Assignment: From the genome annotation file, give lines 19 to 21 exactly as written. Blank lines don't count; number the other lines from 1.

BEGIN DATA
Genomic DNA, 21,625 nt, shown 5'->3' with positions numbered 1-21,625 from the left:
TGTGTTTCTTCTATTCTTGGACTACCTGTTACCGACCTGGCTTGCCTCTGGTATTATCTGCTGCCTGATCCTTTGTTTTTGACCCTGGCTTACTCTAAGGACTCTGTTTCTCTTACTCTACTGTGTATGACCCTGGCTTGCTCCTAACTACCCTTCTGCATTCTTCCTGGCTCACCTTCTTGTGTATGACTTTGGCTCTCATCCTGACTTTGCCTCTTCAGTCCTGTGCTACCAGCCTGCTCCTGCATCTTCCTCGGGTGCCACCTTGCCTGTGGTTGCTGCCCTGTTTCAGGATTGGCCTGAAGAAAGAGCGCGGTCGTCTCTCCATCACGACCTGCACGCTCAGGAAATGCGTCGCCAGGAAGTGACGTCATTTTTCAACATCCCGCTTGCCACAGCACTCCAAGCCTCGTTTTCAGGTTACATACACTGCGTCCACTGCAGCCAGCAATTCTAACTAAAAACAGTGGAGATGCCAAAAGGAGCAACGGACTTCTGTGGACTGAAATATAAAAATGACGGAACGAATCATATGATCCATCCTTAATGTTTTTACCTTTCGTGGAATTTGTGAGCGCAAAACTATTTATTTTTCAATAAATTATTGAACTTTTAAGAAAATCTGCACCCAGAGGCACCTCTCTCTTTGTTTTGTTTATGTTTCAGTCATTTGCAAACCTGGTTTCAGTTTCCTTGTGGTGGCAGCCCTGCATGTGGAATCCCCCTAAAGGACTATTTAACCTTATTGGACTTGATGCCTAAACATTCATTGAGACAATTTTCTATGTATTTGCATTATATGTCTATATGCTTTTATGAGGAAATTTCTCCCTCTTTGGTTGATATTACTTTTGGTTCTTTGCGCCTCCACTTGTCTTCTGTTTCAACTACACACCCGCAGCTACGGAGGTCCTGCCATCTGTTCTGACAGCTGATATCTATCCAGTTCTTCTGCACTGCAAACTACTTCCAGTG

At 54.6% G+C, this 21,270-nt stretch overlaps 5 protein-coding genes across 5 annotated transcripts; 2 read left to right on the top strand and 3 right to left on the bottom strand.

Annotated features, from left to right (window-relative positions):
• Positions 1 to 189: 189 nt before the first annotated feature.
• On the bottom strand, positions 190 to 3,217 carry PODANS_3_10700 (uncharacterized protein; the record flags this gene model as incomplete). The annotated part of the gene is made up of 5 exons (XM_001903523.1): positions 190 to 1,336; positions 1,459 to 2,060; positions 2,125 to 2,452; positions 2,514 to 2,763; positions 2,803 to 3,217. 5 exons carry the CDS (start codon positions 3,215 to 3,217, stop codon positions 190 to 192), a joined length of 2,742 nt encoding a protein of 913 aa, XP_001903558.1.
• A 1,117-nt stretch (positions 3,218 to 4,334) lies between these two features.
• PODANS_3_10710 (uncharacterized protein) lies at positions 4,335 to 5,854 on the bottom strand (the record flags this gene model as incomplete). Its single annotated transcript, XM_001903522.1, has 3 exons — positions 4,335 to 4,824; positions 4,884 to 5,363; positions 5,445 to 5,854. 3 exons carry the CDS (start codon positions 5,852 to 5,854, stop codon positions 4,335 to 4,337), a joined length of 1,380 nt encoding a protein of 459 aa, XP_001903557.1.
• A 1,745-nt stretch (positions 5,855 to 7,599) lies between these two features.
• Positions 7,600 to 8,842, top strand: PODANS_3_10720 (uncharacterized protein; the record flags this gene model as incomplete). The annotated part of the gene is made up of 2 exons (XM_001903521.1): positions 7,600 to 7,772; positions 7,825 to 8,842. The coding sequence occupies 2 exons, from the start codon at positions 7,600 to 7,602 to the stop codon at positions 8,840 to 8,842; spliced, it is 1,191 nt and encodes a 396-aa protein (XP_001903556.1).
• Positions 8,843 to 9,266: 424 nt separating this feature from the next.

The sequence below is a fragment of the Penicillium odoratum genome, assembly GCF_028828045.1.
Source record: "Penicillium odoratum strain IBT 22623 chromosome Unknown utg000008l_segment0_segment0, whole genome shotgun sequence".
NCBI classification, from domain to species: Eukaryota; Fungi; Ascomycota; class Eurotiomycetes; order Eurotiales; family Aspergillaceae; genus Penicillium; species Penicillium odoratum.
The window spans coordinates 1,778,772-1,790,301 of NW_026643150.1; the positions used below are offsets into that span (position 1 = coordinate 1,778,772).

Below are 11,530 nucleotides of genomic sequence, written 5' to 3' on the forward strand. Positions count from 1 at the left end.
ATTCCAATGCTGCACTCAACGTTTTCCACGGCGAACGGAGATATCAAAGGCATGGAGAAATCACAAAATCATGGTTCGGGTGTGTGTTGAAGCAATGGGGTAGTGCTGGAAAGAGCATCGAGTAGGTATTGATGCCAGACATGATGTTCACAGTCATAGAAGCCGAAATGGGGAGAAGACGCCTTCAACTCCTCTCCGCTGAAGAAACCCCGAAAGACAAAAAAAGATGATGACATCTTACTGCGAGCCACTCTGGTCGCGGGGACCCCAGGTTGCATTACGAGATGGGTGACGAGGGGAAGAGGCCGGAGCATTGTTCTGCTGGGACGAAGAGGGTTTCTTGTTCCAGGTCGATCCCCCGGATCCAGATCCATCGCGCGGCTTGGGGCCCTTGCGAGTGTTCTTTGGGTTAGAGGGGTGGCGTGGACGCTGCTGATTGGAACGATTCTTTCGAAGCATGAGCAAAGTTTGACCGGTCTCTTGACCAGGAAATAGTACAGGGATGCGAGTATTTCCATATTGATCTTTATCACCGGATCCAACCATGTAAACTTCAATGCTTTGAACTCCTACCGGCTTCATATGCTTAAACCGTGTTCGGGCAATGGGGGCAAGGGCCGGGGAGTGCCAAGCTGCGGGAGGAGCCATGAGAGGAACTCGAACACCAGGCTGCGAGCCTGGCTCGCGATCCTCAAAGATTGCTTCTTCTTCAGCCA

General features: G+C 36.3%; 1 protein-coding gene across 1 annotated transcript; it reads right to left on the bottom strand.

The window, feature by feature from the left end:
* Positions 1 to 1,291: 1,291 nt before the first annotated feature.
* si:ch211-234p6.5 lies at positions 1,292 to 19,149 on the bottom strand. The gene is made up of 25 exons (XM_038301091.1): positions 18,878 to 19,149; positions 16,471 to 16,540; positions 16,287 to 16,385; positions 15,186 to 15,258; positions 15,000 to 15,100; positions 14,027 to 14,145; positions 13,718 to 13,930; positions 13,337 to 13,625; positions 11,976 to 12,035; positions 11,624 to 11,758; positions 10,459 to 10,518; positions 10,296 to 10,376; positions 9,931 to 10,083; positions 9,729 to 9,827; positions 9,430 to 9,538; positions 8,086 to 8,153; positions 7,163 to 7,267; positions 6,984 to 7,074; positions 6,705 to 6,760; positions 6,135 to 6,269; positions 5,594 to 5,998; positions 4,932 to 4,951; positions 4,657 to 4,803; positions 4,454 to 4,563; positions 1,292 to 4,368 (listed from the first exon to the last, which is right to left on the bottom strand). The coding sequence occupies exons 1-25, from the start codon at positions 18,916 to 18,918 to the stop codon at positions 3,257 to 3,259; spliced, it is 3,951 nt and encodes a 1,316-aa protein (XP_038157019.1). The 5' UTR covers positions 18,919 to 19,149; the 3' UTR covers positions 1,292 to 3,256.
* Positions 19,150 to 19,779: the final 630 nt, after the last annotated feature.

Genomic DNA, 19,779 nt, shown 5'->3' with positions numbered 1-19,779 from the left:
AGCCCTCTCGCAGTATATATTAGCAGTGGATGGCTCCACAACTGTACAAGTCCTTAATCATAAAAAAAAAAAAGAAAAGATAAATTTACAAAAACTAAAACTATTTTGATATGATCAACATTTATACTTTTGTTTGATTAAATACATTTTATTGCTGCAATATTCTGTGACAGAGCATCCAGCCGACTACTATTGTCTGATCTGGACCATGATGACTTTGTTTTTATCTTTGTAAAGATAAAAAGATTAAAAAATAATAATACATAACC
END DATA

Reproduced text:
The window, feature by feature from the left end:
* Positions 1 to 1,291: 1,291 nt before the first annotated feature.
* si:ch211-234p6.5 lies at positions 1,292 to 19,149 on the bottom strand. The gene is made up of 25 exons (XM_038301091.1): positions 18,878 to 19,149; positions 16,471 to 16,540; positions 16,287 to 16,385; positions 15,186 to 15,258; positions 15,000 to 15,100; positions 14,027 to 14,145; positions 13,718 to 13,930; positions 13,337 to 13,625; positions 11,976 to 12,035; positions 11,624 to 11,758; positions 10,459 to 10,518; positions 10,296 to 10,376; positions 9,931 to 10,083; positions 9,729 to 9,827; positions 9,430 to 9,538; positions 8,086 to 8,153; positions 7,163 to 7,267; positions 6,984 to 7,074; positions 6,705 to 6,760; positions 6,135 to 6,269; positions 5,594 to 5,998; positions 4,932 to 4,951; positions 4,657 to 4,803; positions 4,454 to 4,563; positions 1,292 to 4,368 (listed from the first exon to the last, which is right to left on the bottom strand). The coding sequence occupies exons 1-25, from the start codon at positions 18,916 to 18,918 to the stop codon at positions 3,257 to 3,259; spliced, it is 3,951 nt and encodes a 1,316-aa protein (XP_038157019.1). The 5' UTR covers positions 18,919 to 19,149; the 3' UTR covers positions 1,292 to 3,256.